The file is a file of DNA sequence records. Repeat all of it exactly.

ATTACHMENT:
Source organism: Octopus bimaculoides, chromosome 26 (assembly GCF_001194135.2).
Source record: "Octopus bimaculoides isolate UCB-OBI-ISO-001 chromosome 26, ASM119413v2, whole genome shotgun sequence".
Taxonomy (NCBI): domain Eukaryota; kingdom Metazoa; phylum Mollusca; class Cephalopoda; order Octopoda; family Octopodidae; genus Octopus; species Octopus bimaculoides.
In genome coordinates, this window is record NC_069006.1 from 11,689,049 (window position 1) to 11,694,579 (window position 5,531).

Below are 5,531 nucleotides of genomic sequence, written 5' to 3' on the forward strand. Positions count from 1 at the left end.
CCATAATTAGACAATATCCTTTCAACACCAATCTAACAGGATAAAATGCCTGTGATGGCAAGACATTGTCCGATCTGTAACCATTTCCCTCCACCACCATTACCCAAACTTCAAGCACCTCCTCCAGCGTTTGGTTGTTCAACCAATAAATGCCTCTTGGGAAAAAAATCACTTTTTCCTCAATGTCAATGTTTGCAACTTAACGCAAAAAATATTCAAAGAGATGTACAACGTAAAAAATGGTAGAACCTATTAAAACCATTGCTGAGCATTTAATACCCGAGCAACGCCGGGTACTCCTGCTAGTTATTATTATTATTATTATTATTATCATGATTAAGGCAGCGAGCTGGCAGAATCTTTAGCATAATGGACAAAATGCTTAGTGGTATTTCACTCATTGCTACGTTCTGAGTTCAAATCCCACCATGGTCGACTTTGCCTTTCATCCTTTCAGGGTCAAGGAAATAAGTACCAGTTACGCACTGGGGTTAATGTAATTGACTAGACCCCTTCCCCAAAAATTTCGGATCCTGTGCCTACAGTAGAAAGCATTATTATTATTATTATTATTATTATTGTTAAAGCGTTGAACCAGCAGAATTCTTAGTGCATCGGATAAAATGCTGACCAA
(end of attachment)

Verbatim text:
Source organism: Octopus bimaculoides, chromosome 26 (assembly GCF_001194135.2).
Source record: "Octopus bimaculoides isolate UCB-OBI-ISO-001 chromosome 26, ASM119413v2, whole genome shotgun sequence".
Taxonomy (NCBI): domain Eukaryota; kingdom Metazoa; phylum Mollusca; class Cephalopoda; order Octopoda; family Octopodidae; genus Octopus; species Octopus bimaculoides.
In genome coordinates, this window is record NC_069006.1 from 11,689,049 (window position 1) to 11,694,579 (window position 5,531).

Below are 5,531 nucleotides of genomic sequence, written 5' to 3' on the forward strand. Positions count from 1 at the left end.
CCATAATTAGACAATATCCTTTCAACACCAATCTAACAGGATAAAATGCCTGTGATGGCAAGACATTGTCCGATCTGTAACCATTTCCCTCCACCACCATTACCCAAACTTCAAGCACCTCCTCCAGCGTTTGGTTGTTCAACCAATAAATGCCTCTTGGGAAAAAAATCACTTTTTCCTCAATGTCAATGTTTGCAACTTAACGCAAAAAATATTCAAAGAGATGTACAACGTAAAAAATGGTAGAACCTATTAAAACCATTGCTGAGCATTTAATACCCGAGCAACGCCGGGTACTCCTGCTAGTTATTATTATTATTATTATTATTATCATGATTAAGGCAGCGAGCTGGCAGAATCTTTAGCATAATGGACAAAATGCTTAGTGGTATTTCACTCATTGCTACGTTCTGAGTTCAAATCCCACCATGGTCGACTTTGCCTTTCATCCTTTCAGGGTCAAGGAAATAAGTACCAGTTACGCACTGGGGTTAATGTAATTGACTAGACCCCTTCCCCAAAAATTTCGGATCCTGTGCCTACAGTAGAAAGCATTATTATTATTATTATTATTATTATTGTTAAAGCGTTGAACCAGCAGAATTCTTAGTGCATCGGATAAAATGCTGACCAA